Futuristic Microwave May Treat Cervical Cancer
Microwave Hyperthermia Could Add Power to Chemo/Radiation Treatment
Sept. 7, 2005 - Microwave heat -- delivered by a futuristic machine -- may one day become part of the standard treatment for advanced cervical cancer.
The finding comes from 68 cervical cancer patients treated in the U.S., the Netherlands, and Norway. All patients were treated with state-of-the-art chemotherapy and radiation treatment. They were also treated with a special microwave that heated their pelvic regions to about 104 degrees Fahrenheit.
Ninety percent of the patients had a complete remission of their cancer. A year and a half later, 84% were still alive, Anneke M. Westermann, MD, PhD, of the Academic Medical Center in Amsterdam, and colleagues report in the Aug. 15 issue of Cancer.
That's pretty good, says cervical cancer expert Wui-Jin Koh, MD, professor of radiation oncology at the University of Washington and Fred Hutchinson Cancer Center, Seattle. Koh was not involved in the clinical trial.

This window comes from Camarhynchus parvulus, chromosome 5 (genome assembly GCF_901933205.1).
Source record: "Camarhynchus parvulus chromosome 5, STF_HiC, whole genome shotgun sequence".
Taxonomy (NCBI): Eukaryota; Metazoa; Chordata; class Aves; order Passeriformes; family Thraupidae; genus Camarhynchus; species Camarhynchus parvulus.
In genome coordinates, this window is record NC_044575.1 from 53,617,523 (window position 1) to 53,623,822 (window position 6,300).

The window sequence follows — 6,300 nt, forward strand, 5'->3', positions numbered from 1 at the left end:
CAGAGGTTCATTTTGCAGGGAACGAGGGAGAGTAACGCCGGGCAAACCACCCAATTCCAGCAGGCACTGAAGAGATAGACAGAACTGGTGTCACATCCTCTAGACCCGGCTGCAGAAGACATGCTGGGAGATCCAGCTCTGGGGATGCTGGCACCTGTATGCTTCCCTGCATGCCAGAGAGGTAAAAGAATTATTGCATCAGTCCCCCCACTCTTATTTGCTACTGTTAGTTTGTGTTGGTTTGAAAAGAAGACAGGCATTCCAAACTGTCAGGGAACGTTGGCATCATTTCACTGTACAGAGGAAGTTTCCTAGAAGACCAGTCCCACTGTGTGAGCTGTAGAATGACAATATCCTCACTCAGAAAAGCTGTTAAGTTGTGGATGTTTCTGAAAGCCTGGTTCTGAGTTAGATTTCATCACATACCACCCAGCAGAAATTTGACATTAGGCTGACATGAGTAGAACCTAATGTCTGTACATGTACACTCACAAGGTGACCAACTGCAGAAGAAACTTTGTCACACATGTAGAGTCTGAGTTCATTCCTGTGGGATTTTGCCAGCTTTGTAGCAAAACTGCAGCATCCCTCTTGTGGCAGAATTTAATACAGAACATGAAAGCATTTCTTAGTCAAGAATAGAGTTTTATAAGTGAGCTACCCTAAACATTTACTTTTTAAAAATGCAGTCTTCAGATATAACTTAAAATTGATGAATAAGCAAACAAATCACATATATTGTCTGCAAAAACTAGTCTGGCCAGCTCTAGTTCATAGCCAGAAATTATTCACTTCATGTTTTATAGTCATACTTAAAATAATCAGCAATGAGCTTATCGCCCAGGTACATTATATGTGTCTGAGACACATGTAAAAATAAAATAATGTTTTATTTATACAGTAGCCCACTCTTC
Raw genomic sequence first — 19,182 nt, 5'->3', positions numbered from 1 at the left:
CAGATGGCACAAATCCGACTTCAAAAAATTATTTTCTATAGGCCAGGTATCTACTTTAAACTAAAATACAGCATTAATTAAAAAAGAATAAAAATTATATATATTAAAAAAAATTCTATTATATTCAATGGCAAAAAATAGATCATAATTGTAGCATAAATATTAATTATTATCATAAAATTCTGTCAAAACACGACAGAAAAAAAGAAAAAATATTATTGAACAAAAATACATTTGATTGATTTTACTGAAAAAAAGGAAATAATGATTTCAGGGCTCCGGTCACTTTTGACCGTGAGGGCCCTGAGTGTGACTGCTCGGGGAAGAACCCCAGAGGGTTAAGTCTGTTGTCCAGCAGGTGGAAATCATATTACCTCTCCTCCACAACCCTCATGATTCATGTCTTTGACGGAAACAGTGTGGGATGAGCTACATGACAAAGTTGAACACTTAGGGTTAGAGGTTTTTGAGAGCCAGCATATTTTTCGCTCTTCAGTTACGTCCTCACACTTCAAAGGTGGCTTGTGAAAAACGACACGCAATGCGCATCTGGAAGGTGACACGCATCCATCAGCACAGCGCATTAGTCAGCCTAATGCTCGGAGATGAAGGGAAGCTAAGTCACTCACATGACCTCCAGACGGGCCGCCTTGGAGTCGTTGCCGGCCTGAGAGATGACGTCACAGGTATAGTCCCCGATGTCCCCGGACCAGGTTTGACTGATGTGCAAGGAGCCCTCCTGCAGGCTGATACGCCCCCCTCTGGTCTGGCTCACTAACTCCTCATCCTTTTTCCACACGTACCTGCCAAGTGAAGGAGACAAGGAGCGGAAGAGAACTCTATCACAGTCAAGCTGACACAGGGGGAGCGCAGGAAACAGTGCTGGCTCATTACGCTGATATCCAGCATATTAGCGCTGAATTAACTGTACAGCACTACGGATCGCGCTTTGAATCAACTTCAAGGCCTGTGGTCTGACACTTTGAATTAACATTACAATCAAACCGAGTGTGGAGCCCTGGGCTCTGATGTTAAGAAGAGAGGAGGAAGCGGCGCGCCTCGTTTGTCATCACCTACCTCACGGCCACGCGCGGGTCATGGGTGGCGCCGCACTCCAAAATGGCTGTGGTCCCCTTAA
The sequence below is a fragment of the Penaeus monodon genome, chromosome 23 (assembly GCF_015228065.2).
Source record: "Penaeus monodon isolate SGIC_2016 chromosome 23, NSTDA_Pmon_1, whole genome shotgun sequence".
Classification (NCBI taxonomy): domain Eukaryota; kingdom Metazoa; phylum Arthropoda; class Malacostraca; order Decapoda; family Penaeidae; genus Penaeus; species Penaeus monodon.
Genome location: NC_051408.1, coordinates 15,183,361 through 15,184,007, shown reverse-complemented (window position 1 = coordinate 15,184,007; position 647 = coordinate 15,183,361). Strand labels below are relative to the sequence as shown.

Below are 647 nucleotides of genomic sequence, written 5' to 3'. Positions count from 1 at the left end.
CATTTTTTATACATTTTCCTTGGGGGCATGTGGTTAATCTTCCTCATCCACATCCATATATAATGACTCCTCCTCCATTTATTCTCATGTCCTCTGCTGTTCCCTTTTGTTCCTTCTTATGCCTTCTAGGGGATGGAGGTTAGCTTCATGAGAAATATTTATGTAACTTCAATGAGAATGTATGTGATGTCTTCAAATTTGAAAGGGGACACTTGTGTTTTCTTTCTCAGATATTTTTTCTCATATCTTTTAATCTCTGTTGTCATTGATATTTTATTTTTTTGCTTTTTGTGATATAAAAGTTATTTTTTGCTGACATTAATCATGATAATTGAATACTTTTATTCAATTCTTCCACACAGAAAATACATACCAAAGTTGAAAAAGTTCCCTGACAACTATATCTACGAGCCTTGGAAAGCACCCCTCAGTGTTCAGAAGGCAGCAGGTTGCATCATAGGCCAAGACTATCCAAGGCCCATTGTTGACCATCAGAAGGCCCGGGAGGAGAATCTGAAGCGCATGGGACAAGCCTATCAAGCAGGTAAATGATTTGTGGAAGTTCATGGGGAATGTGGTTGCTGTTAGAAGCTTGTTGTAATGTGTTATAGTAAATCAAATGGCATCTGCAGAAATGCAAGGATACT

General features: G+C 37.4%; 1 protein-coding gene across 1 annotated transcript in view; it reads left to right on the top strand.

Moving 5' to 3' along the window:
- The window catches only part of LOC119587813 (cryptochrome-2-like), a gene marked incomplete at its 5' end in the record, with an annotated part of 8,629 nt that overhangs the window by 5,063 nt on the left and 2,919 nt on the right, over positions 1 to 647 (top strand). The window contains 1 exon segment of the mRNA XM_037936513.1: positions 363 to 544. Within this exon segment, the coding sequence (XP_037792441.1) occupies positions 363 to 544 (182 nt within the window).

"If you look at chemoradiation by itself, you would say the five-year overall survival rate for advanced cervical cancer would be percentages in the high 60s to low 70s," Koh tells WebMD. "That is at five years. So the question is whether their median survival of 84% at a year and a half will hold."
Hyperthermia isn't new. It's been known for years that cancer cells die at high body temperatures. The FDA has already approved microwave treatment for superficial cancers on or near the skin.